It turns out Arch was much more tolerant of her role in the film because he thinks she's good looking. He would allow himself to be distracted by her prettiness, but personally, I don't see it. I see the currently and totally bewildering Hollywood vogue for women who have jaws substantially squarer and firmer-set than Daniel Craig and Harrison Ford combined. Maybe it's the Celt-Scand hardwiring of my brain to think that "pretty" girls ought to have round faces, but obviously it's a taste thing. Unfortunately, because she wasn't to my taste, I found myself constantly trying to justify her character in the plot.
Which brings me to...
>>> SPOILERS <<<
"IF YA DON'T WANT YER DARN-TOOTIN' MOVIE RUINED, AH SUGGEST YE SCRAM, VARMINT!"
Before Olivia Wilde reveals she is an alien, she feels like a forced, wedged-in love interest. There is no other explanation for her constant sudden appearances and cryptic bullshit. Then when we find out what she is, she is suddenly the bottomless pit of exposition, spewing forth loads of background on the aliens for us at a time.
I found myself so against her character that I was actually relieved when she died. 'Great', I thought, 'now we can get on with the movie'. Then she suddenly COMES BACK TO LIFE and tells us that she is an alien too, and had to take her current human form in order to walk among us.
When she said this, a guy in front of me in the cinema actually facepalmed. Slapped his face in horror, and dragged his hand down, staring in horror at what the scriptwriters had dared force down our throat. I wanted to say, badly, "yeah I'm with ya, buddy". There were murmurs around the theatre. I do not think I was alone in thinking the revelation was trite and ruinous to the movie.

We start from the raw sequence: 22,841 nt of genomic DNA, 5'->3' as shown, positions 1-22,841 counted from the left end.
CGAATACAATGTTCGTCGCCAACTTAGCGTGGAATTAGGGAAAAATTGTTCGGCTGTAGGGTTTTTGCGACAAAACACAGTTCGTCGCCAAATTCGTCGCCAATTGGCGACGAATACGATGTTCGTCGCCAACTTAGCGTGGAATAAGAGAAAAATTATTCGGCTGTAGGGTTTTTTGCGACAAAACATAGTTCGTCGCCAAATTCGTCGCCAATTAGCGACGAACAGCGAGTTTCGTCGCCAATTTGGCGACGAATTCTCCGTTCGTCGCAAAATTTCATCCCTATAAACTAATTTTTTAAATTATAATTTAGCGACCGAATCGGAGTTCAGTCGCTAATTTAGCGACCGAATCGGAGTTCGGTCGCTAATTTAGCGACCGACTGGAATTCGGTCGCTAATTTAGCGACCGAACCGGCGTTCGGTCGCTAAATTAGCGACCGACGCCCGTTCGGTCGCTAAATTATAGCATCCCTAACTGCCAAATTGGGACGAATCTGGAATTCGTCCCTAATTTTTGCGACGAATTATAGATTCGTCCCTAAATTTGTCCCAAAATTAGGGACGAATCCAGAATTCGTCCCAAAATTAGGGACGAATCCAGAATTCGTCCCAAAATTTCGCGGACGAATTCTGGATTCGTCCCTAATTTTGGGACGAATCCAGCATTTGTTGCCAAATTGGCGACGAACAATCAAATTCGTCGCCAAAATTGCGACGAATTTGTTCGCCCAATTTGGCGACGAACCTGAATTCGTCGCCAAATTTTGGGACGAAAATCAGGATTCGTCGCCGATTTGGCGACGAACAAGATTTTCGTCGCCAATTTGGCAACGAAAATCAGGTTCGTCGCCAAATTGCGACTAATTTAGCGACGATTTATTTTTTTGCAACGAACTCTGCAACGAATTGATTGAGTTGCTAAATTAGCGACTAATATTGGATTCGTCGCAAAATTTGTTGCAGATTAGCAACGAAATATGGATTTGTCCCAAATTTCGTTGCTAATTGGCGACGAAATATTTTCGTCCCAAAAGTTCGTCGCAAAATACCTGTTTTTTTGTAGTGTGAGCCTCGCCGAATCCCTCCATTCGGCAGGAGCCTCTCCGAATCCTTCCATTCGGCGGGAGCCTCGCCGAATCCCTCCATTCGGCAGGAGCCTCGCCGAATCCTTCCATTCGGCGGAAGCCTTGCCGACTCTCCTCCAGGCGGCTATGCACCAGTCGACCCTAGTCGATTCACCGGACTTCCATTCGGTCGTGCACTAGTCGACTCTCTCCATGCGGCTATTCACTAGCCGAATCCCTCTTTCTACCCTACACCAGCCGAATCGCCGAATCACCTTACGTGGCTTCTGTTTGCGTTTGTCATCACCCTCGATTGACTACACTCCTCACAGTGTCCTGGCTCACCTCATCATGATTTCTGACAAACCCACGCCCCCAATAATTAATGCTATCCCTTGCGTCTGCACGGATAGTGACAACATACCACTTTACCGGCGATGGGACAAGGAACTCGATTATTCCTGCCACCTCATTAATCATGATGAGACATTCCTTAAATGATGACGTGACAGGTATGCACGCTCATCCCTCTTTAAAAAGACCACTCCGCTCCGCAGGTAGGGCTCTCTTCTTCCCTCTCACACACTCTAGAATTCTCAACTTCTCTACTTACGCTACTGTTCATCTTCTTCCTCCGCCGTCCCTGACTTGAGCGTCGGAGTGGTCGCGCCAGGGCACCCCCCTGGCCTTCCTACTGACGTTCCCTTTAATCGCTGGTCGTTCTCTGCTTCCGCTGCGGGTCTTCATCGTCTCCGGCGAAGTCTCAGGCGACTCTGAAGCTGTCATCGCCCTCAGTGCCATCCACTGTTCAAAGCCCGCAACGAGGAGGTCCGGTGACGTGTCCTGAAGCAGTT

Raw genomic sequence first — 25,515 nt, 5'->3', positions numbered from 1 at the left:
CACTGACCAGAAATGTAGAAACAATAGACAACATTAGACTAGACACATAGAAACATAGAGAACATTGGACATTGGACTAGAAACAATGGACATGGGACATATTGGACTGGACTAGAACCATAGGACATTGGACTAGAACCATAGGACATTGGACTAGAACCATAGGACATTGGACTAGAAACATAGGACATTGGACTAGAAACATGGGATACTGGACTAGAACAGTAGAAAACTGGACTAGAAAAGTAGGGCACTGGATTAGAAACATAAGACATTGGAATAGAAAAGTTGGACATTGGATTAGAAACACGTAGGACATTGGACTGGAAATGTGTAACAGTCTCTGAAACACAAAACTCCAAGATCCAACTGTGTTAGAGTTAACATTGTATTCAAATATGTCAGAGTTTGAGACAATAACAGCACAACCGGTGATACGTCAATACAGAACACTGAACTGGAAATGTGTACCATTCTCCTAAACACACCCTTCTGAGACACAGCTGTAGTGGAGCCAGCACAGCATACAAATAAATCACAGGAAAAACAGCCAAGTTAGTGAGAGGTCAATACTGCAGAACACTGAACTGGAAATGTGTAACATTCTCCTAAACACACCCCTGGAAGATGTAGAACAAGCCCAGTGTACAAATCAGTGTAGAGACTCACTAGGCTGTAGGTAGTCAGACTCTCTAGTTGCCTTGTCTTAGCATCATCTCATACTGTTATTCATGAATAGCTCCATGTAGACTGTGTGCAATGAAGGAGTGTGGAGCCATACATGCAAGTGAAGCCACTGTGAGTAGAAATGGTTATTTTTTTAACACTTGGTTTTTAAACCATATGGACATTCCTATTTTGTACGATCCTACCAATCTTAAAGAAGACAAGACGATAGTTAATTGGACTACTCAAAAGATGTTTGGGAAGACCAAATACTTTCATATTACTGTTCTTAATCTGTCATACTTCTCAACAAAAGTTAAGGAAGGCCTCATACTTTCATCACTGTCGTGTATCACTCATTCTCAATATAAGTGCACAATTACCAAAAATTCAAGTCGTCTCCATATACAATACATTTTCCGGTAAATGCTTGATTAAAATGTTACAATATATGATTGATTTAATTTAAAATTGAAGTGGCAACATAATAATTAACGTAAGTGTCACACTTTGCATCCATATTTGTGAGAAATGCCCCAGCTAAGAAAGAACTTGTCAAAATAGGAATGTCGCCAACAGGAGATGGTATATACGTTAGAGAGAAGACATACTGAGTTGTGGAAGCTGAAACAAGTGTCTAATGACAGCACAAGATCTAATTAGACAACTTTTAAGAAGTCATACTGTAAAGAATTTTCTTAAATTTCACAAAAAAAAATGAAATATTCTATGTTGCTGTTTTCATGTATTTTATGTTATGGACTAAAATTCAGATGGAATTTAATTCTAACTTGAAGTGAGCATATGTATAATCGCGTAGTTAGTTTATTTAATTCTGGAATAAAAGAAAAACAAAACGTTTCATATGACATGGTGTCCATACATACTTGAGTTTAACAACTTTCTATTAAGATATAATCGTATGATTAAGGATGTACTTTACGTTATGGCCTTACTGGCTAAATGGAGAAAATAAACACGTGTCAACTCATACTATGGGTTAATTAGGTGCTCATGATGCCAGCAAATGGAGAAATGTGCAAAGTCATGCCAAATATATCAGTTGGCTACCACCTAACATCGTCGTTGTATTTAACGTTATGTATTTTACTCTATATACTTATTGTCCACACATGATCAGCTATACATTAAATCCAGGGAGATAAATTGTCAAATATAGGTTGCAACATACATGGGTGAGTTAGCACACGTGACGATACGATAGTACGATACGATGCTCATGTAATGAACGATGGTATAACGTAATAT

From then on she is suddenly a Keira Knightley-style 'action babe', and when she sacrifices herself (very slowly - why did that super-fast alien take so frigging long to catch her scampering through those claustrophobic tunnels?), I at least had the satisfaction of seeing her stupid character die twice. This time she was gone for good but it was too little too late.
ON THE ALIENS
Arch and I were a little annoyed at how cold and heartless the aliens had been. They weren't even that alien in their psychology. They were just mean assholes. Why did they attempt to experiment on the humans and cut them up? Apparently it's because they want to know human weaknesses. Even though they can slaughter humans with relative ease and the inferior human guns seem to be pissweak against them. But hey, let's just keep loading up this massive crowd of brainwashed experiments because, you know, we just want to cut them up in lots of different ways.
Near the beginning of the film, when the alien exposes its delicate arms in the boat and strokes the boy's face, I thought, "oh sweet, these things might actually be slightly sympathetic. It seems they are curious about the human race to a degree". Then Harrison Ford scared it away and I thought "no, don't do that man, you're just pissing them off". By the final confrontation, with everyone killing everything and the boy knifing one of them in the chest, all such thoughts at a complex relationship with the aliens was completely gone. They went from curious aliens with a dangerous mean streak, to debased villains with no shot at redemption. Independence Day, The Prequel: I felt cheated.
The final fight started out cool but protracted very quickly into a tiresome confrontation that seemed to tide, according to narrative convenience, between the monstrous aliens being INVINCIBLE and relatively easy to kill, even with a cudgel or spear.
The movie seemed to revel just a tad in its own brainlessness so I suppose I will have to ignore the implausibility that a bracelet-gun designed for a totally alien pathology and psychology, would be able to work through a human being's empathic commands. I'll put that one down to Hollywood scifi silliness.
But whatever. At the end of the day, I still thought this was a fun movie, I enjoyed it at the time. It just doesn't stand up to the simplest scrutiny once you put it under the scalpel.